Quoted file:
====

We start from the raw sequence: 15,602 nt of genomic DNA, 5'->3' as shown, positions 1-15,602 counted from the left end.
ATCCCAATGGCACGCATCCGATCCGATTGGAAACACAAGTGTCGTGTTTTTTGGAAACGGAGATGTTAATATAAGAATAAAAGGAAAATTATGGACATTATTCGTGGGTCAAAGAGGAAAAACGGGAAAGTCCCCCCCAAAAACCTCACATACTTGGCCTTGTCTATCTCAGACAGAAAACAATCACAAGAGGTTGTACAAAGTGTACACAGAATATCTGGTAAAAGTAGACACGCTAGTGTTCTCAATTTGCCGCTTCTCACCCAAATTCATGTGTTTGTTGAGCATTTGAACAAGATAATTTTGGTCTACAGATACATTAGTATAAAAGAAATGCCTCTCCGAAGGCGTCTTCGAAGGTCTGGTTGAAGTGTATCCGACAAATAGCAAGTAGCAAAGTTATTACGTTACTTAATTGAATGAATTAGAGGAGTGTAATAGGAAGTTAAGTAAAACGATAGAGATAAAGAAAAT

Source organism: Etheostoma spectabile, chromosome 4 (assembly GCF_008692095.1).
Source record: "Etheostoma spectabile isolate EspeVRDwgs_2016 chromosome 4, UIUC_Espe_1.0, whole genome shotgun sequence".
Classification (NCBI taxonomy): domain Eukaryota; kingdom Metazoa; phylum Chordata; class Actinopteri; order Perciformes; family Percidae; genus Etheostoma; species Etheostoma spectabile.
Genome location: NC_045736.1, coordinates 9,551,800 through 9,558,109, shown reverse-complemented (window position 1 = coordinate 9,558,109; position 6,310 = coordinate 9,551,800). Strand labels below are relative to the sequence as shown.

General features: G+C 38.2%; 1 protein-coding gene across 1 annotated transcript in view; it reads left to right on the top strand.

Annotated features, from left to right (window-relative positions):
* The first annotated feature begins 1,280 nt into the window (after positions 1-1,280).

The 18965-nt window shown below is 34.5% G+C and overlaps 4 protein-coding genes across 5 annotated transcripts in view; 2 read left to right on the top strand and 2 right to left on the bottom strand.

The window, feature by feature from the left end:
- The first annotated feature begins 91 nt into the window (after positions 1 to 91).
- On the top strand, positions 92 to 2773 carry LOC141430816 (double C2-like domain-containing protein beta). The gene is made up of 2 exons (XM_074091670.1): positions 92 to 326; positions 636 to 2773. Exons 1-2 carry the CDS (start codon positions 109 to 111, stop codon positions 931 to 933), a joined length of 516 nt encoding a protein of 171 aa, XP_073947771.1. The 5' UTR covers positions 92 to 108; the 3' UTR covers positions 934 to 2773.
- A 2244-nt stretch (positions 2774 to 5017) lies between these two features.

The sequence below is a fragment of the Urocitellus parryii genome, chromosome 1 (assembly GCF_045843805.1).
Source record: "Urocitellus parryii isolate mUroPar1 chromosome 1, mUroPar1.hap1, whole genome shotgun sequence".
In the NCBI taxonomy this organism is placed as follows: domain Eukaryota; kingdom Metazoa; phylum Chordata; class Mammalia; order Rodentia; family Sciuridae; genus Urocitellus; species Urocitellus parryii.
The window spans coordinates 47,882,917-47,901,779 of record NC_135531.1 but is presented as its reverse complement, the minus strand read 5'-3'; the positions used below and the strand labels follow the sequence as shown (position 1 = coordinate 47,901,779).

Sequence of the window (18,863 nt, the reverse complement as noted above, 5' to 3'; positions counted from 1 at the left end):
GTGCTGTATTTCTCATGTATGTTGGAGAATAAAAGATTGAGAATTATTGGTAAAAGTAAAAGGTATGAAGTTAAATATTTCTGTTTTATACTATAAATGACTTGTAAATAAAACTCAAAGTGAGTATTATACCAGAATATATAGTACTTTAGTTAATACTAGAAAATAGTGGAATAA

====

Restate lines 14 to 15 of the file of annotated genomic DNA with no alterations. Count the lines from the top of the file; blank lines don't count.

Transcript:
- A 2244-nt stretch (positions 2774 to 5017) lies between these two features.

The sequence below is a fragment of the Urocitellus parryii genome, chromosome 1 (assembly GCF_045843805.1).